VThe Center for Food Safety and Applied Nutrition

The regulation of food products by the CFSAN is one of the largest roles played by the FDA. Approximately 80 percent of all food consumed in the United States falls under the regulatory authority of the CFSAN, the exceptions being meat, poultry, and egg products, which are instead regulated by the U.S. Department of Agriculture. As in other areas, the potential uses of nanotechnology in food products is in certain respects only limited by the imagination of researchers working in the field. What is especially troubling to much of the public is that proposals for the use of nanotechnology with food products are not limited to incidental items such as packaging or to processing methodologies, but are proposed to be included as part of the food to be ingested. For instance, they may be incorporated as food colorings, preservatives, and other additives that arguably improve the food to be consumed by making it more palatable, more resistant to spoilage or infection, and so on. And even when used on incidental products, like when antimicrobial nanotech films are coated on packaging, there remains a certain likelihood of ingestion.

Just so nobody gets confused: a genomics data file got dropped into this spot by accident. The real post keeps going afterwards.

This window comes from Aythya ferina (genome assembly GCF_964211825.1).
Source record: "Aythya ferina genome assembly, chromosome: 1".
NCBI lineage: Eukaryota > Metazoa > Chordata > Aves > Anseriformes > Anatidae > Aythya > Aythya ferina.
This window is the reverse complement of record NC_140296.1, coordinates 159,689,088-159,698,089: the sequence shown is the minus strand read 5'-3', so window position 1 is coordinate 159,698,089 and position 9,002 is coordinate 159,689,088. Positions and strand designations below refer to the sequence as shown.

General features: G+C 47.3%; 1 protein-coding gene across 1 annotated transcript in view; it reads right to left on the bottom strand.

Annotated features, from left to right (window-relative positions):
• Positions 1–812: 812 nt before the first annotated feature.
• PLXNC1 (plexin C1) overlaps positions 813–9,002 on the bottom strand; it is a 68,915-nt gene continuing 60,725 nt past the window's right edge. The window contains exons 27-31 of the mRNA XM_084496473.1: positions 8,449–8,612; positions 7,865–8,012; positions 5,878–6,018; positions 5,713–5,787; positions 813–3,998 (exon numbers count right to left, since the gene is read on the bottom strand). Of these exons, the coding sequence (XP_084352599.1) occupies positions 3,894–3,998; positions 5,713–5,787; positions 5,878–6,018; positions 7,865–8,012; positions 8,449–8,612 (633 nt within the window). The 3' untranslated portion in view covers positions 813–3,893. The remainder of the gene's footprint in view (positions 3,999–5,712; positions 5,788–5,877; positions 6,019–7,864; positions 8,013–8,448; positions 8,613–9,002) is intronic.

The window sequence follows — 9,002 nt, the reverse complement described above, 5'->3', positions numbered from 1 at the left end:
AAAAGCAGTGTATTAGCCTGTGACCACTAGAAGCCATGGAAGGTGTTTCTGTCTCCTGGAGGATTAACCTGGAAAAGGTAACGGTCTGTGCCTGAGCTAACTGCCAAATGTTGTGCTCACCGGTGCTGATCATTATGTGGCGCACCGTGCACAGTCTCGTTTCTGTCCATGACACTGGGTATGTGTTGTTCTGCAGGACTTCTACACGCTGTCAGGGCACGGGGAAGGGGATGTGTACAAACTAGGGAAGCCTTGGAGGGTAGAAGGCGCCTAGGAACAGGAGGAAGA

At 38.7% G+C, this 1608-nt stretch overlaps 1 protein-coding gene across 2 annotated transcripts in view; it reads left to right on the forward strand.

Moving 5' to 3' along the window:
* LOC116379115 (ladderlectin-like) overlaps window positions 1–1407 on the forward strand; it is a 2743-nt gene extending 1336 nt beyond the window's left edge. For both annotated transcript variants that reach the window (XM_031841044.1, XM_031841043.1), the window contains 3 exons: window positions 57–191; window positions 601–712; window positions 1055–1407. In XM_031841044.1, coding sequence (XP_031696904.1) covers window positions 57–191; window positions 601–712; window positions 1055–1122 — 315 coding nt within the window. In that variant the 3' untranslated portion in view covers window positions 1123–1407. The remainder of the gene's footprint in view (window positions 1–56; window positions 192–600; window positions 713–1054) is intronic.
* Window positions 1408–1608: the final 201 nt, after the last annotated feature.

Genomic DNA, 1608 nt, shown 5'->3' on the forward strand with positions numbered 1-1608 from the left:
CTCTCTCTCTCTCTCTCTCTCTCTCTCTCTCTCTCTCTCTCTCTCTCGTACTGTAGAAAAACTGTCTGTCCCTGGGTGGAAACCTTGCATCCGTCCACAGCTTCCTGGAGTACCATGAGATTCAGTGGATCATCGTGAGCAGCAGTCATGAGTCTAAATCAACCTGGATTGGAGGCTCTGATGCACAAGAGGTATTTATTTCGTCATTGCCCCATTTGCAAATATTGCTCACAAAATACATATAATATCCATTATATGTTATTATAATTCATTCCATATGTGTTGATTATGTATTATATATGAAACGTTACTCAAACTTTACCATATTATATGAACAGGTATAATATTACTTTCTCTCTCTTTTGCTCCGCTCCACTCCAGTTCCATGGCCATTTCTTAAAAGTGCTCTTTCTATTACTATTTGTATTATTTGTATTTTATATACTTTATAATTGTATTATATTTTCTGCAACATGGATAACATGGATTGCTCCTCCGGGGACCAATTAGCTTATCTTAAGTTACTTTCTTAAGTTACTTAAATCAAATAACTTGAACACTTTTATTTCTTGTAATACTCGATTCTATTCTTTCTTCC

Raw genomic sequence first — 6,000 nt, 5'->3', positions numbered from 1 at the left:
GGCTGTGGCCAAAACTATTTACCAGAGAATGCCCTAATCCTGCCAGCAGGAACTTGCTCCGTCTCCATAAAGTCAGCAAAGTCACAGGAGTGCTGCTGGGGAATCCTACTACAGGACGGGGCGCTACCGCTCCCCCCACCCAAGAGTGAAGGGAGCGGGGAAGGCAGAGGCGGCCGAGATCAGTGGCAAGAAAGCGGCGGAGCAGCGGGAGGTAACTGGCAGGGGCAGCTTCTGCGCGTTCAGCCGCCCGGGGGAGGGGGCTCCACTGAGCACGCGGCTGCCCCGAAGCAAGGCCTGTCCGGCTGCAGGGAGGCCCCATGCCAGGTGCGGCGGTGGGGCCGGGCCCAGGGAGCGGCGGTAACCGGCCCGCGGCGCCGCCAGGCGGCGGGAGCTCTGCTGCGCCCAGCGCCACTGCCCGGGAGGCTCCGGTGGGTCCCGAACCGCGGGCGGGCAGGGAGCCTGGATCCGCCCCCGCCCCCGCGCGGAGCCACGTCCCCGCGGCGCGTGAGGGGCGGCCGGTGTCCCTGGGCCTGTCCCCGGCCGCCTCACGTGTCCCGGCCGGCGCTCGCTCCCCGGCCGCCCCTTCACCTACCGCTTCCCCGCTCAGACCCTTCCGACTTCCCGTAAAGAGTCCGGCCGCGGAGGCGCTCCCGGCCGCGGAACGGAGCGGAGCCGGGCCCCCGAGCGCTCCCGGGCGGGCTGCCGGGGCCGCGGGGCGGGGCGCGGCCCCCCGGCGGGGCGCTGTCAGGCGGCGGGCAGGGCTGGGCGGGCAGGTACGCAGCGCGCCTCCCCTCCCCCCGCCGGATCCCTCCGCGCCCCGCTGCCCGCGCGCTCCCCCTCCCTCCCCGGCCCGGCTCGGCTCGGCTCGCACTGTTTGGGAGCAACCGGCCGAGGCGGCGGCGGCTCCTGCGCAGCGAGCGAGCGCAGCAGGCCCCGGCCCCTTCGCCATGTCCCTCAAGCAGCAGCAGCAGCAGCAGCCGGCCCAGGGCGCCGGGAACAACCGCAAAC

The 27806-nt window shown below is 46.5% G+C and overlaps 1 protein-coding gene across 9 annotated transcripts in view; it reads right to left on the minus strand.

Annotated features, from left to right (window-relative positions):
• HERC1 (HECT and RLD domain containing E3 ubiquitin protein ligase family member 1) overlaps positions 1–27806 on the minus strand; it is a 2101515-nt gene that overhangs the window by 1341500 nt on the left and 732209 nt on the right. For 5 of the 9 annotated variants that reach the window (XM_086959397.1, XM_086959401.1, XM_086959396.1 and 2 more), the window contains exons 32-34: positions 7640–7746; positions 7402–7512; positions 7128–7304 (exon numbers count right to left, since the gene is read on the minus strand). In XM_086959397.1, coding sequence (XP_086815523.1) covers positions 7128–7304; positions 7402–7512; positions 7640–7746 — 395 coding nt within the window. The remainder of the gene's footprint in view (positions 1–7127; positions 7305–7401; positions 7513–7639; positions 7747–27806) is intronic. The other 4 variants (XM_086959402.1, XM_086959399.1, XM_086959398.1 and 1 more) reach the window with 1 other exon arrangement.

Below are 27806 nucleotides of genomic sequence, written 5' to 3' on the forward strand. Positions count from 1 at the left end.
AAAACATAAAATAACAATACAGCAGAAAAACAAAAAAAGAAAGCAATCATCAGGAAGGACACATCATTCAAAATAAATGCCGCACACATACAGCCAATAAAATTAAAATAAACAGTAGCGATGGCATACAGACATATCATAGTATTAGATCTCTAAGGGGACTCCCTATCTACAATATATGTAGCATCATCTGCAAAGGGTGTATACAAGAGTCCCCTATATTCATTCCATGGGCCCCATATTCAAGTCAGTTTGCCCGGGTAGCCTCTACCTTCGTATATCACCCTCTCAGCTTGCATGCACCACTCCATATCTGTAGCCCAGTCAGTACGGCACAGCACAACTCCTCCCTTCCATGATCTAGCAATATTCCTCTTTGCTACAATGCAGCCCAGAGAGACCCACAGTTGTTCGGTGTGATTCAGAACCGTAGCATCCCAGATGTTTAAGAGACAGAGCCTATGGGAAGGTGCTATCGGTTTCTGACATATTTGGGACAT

Growth in the incorporation of nanotechnology in the food industry is accelerating. At the moment, only some $500 million (out of a total $3 trillion global food market) are directed to nanotechnology, but that number is expected to grow by more than a factor of ten within the next five years. The authority of the CFSAN to regulate the use of nanotechnology in the food industry is derived from generally more statutes than is the case for the other centers of the FDA, reflecting the high level of importance placed on ensuring the safety of the food supply in the United States. Some of the statutes on which the CFSAN may draw for regulatory authority of course include the FDCA, but also include the Federal Food and Drugs Act, the Federal Import Milk Act, the Public Health Service Act, the Infant Formula Act, and the Dietary Supplement Health and Education Act, in addition to the Fair Packaging and Labeling Act and the Nutrition Labeling and Education Act. An interesting question (see the first item in the next Discussion section) relates to whether it is appropriate to require labels identifying foods that contain nanoparticles.

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